TULSA, Okla. — "It's a very relaxing hobby and for the most part, it's not as much work," Tom Howard said.
Howard has been involved with the Green Country Bonsai Club since the early 1970s. After Vietnam, he was living in California when he discovered these tiny trees. It was love at first sight.
"I just find it so relaxing," he said.
Howard said during these crazy times, bonsai is a great way to deal with stress from the pandemic. As good, he said, as a four-legged friend.
"To me, tending a plant is akin to having a dog or a cat that you sit down to pet in your lap," he said.
For those wanting to get into bonsai, Howard recommends starting with what's called a Saikei.
"You can start with really small young plants, a pot and maybe a rock, some imagination, and create a little landscape," he said.
The reward, he said, will be immediate.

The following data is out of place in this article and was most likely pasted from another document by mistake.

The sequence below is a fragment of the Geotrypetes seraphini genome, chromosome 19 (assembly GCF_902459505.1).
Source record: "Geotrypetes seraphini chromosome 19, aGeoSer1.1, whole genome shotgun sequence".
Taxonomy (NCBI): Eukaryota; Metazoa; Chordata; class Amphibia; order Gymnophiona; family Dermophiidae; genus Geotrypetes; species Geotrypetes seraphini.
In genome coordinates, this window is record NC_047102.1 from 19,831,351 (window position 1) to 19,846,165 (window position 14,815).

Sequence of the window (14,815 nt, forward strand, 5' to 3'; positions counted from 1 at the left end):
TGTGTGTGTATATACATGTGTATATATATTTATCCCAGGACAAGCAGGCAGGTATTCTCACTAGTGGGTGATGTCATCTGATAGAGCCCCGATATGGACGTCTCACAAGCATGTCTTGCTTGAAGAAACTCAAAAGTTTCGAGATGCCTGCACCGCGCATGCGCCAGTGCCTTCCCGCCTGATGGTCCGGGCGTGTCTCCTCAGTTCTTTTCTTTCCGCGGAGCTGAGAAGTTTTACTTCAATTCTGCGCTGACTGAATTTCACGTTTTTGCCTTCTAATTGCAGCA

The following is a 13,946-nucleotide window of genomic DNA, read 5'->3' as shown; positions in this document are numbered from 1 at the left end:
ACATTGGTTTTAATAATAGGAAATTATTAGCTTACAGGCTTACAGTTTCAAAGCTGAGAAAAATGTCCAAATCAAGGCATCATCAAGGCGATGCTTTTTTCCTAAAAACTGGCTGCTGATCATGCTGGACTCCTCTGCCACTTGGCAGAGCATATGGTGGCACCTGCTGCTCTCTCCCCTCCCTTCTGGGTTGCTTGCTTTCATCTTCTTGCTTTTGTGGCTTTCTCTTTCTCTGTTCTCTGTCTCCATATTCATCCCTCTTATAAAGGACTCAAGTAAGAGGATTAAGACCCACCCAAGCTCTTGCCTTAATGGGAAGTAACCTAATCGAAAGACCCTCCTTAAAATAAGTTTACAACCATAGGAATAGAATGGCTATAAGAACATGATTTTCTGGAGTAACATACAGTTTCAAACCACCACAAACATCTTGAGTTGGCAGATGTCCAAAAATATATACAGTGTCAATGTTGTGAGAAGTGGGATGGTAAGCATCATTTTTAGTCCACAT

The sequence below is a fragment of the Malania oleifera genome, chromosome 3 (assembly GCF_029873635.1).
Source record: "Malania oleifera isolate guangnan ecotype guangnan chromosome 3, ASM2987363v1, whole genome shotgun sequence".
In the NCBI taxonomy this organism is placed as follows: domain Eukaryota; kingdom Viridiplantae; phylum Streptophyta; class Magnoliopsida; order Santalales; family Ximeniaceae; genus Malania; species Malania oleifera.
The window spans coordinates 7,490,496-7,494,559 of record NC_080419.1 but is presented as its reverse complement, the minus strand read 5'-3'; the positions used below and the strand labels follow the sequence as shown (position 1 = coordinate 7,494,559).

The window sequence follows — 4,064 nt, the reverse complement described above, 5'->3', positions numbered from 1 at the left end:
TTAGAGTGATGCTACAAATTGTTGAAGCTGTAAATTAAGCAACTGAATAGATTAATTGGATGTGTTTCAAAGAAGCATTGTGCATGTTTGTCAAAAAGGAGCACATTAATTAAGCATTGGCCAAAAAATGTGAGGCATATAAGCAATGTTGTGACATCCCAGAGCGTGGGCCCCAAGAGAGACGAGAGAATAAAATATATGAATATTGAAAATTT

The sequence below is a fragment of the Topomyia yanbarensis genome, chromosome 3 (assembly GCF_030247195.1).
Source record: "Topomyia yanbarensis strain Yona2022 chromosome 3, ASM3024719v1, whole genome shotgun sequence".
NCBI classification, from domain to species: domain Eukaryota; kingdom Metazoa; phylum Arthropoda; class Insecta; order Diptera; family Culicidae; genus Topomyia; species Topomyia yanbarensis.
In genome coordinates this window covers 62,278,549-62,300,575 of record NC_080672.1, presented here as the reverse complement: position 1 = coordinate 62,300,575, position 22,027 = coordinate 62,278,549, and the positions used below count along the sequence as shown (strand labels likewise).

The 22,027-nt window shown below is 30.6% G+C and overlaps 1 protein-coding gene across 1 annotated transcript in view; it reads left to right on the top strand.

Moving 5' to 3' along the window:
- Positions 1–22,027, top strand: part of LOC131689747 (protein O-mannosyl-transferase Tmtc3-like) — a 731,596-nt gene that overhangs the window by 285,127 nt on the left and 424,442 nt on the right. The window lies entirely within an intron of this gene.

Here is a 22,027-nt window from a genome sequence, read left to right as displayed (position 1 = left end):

"It gives you something to work on and enjoy and to look at," Howard said.
The plants are the same plants you'd find anywhere. The art of bonsai is training them to become something miniature and beautiful. The hardest part is coming up with a good trunk which takes the longest to grow.
"This right here gives you like the base of a big old tree out in nature that you could be sitting under," he said.
Through pinching and grooming, you create the rest. The goal?
"It's not a bonsai until it looks like a tree," he said.
Howard is now president of the Green Country Bonsai Society, and he said his group is always looking to spread the art of bonsai. They're always looking for new members. Howard said you'll make some great friends and learn how to relax.
"Personally, I can come back here and while I'm working on this tree," he said. "I kind of lose myself like I'm in this landscape."
The Green Country Bonsai Society meets at 7 p.m. on the first Monday of every month at the Tulsa Garden Center.
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